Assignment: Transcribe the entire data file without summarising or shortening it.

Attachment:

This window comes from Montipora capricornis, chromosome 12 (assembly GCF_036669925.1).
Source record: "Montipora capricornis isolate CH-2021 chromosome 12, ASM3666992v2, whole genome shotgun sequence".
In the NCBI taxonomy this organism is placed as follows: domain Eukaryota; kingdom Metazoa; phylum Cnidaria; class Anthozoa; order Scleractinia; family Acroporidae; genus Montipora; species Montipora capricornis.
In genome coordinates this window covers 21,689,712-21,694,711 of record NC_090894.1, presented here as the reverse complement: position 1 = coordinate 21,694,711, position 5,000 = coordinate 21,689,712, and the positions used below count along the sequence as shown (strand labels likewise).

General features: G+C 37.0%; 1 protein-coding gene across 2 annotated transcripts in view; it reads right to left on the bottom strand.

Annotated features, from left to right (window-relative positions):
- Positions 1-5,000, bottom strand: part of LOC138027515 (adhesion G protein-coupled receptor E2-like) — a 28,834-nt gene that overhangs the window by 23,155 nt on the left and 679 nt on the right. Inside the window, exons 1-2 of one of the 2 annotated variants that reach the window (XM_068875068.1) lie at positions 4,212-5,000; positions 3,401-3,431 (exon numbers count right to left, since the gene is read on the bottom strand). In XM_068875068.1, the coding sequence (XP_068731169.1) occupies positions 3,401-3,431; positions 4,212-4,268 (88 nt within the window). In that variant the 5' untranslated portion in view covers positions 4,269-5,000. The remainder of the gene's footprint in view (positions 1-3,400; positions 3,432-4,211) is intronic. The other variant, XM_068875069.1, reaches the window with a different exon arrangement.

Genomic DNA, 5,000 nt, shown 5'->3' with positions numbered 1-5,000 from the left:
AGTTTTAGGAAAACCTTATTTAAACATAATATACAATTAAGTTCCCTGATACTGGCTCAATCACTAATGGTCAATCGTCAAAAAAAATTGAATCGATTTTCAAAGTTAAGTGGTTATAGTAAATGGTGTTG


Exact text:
This window comes from Montipora capricornis, chromosome 12 (assembly GCF_036669925.1).
Source record: "Montipora capricornis isolate CH-2021 chromosome 12, ASM3666992v2, whole genome shotgun sequence".
In the NCBI taxonomy this organism is placed as follows: domain Eukaryota; kingdom Metazoa; phylum Cnidaria; class Anthozoa; order Scleractinia; family Acroporidae; genus Montipora; species Montipora capricornis.
In genome coordinates this window covers 21,689,712-21,694,711 of record NC_090894.1, presented here as the reverse complement: position 1 = coordinate 21,694,711, position 5,000 = coordinate 21,689,712, and the positions used below count along the sequence as shown (strand labels likewise).

General features: G+C 37.0%; 1 protein-coding gene across 2 annotated transcripts in view; it reads right to left on the bottom strand.

Annotated features, from left to right (window-relative positions):
- Positions 1-5,000, bottom strand: part of LOC138027515 (adhesion G protein-coupled receptor E2-like) — a 28,834-nt gene that overhangs the window by 23,155 nt on the left and 679 nt on the right. Inside the window, exons 1-2 of one of the 2 annotated variants that reach the window (XM_068875068.1) lie at positions 4,212-5,000; positions 3,401-3,431 (exon numbers count right to left, since the gene is read on the bottom strand). In XM_068875068.1, the coding sequence (XP_068731169.1) occupies positions 3,401-3,431; positions 4,212-4,268 (88 nt within the window). In that variant the 5' untranslated portion in view covers positions 4,269-5,000. The remainder of the gene's footprint in view (positions 1-3,400; positions 3,432-4,211) is intronic. The other variant, XM_068875069.1, reaches the window with a different exon arrangement.

Genomic DNA, 5,000 nt, shown 5'->3' with positions numbered 1-5,000 from the left:
AGTTTTAGGAAAACCTTATTTAAACATAATATACAATTAAGTTCCCTGATACTGGCTCAATCACTAATGGTCAATCGTCAAAAAAAATTGAATCGATTTTCAAAGTTAAGTGGTTATAGTAAATGGTGTTG